Wednesday, 19 September 2012

Did Jesus have a Wife?

Did Jesus Have a Wife?

A papyrus fragment has recently been discovered which contains reference to Jesus' wife. The fragment is in Coptic and is very small (8x4 cm) and very damaged, but the following is an English translation provided by Prof Karen King of Harvard:

1 ] “not [to] me. My mother gave to me li[fe…” 
2 ] The disciples said to Jesus, “.[ 
3 ] deny. Mary is worthy of it[ 
4 ]……” Jesus said to them, “My wife . .[ 
5 ]… she will be able to be my disciple . . [ 
6 ] Let wicked people swell up … [ 
7] As for me, I dwell with her in order to . [ 
8] an image [

1 ] my moth[er 
2 ] three [ 
3 ] … [ 
4 ] forth which … [ 
5 ] (illegible ink traces)

As you might imagine, speculation in the press has gone wild, claiming that this fragment from 'The Gospel of Jesus' Wife' (as Prof King, rather problematically, names it) is direct evidence that Jesus was married - and, most likely, to Mary Magdalene.

However, there are serious difficulties with this conclusion. In the first place, it is still not certain that the papyrus fragment is genuine. Nothing is known of its discovery or even its current owner who, apparently, wishes to remain anonymous. 

Secondly, if it is genuine, the dating is later than the canonical Gospels (which were all written in  the first century AD). King dates the papyrus fragment to the fourth century, although she speculates that it might be a translation of a Greek Gospel from the second century AD. Even the earlier date would place this fragment among other apocryphal Gospels of the second century, which give little, if any, access to the historical Jesus, as King herself points out.

Later tradition from the late second to early third centuries (Clement of Alexandria and Tertullian), believed that Jesus was celibate, a view that has persisted in church tradition. The canonical Gospels, however, are completely silent on the issue of whether or not Jesus was married: they say nothing to support or deny this view. 

Thirdly, the fragment itself is so full of gaps that it is difficult to be certain of its meaning. It is not clear whether the 'Mary' referred to is Jesus' mother or Mary Magdalene. Magdalene herself was not confused with the sinful woman of Luke 7:36-50 until later (Gregory the Great in the sixth century), but was seen simply as a disciple of Jesus and a primary witness to the resurrection. The discussion in the papyrus fragment, apparently between Jesus and his disciples, centres around the worthiness of this Mary. Second century Gospels do speak of a close relationship between Jesus and Mary Magdalene, but it is never quite clear whether this language is literal (explicitly sexual) or metaphorical (discipleship) - or both.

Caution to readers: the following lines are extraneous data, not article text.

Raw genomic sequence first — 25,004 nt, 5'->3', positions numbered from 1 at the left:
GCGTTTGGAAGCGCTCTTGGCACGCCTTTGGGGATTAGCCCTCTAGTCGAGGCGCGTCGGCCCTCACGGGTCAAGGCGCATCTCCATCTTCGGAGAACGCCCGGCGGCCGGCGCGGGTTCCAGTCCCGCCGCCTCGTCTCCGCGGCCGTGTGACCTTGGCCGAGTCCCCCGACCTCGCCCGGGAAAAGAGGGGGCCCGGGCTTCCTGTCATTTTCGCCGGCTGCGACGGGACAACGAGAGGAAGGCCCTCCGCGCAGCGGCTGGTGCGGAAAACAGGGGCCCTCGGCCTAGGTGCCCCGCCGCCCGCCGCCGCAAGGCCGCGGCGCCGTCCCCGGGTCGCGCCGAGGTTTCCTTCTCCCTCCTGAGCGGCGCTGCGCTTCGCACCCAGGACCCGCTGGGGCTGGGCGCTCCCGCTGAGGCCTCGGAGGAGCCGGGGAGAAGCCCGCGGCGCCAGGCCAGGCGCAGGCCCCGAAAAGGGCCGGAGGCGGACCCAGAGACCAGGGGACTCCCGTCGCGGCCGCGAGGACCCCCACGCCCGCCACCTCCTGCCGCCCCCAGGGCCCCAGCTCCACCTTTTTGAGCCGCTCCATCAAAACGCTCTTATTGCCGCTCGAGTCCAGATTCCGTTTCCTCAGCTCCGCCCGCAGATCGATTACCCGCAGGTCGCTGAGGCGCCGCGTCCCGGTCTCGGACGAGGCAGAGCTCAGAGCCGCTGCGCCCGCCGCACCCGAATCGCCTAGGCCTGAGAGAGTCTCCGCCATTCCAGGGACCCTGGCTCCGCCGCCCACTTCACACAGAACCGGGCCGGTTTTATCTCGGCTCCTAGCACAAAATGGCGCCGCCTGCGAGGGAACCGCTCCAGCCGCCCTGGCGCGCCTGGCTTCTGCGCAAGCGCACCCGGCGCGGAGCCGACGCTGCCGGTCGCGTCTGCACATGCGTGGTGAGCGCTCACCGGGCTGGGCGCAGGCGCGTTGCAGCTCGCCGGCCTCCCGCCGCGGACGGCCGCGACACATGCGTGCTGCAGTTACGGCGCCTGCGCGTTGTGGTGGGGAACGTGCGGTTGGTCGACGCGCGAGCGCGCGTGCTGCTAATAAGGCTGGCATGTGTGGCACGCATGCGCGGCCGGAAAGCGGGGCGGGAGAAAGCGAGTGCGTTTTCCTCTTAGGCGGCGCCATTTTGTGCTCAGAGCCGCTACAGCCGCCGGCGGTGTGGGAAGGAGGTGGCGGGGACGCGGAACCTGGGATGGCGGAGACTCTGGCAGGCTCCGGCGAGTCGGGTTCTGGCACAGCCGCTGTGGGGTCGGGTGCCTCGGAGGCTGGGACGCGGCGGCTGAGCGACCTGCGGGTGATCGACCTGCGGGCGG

What is possible, as King argues, is that the papyrus fragment is part of an ongoing Christian debate on the significance of marriage vs celibacy from the second century onwards. It may be that, in fourth century Egypt, where celibacy was gaining such ground, this fragment offers an alternative view, based on a tradition, among some Christians, that  Jesus himself was married. 

There is little to conclude. The papyrus is too late and too fragmented to say anything about Jesus' own life. What it can offer is an insight into early Christian debate, suggesting that, whereas the majority believed Jesus was unmarried, a minority of Christians may have believed otherwise. 

What the papyrus cannot do, however, is offer support for the view that Jesus was married. It would not, of course, be a problem for Christians if Jesus had been married. What is a problem is speculation beyond the dignified silence of the canonical texts that quickly turns into probability then fact (Dan Brown is a grim warning here!). For the four evangelists, the issue of whether or not Jesus was married was irrelevant to their purpose.

1 comment:

  1. It is not the words in these fragments that so often challenge interpretation as the walls of square brackets. We can gaze at the square brackets for quite some time. But what is behind them? Are we looking at a mighty fortress of gospel truth? Or, if we actually knew what was really behind the square brackets, find rather a ramshackle village of disparate opinions? Or even a madhouse of unconnected wishful thinking? All of those square brackets, and then we have gigantic revelations of ancient meaning between round brackets, e.g. (illegible ink traces). It's hard enough sometimes arriving at the sense of the legible ink traces, never mind the illegible ones. Maybe the square brackets are the edges of icons, but in all of that empty space are we looking at the transfigured one?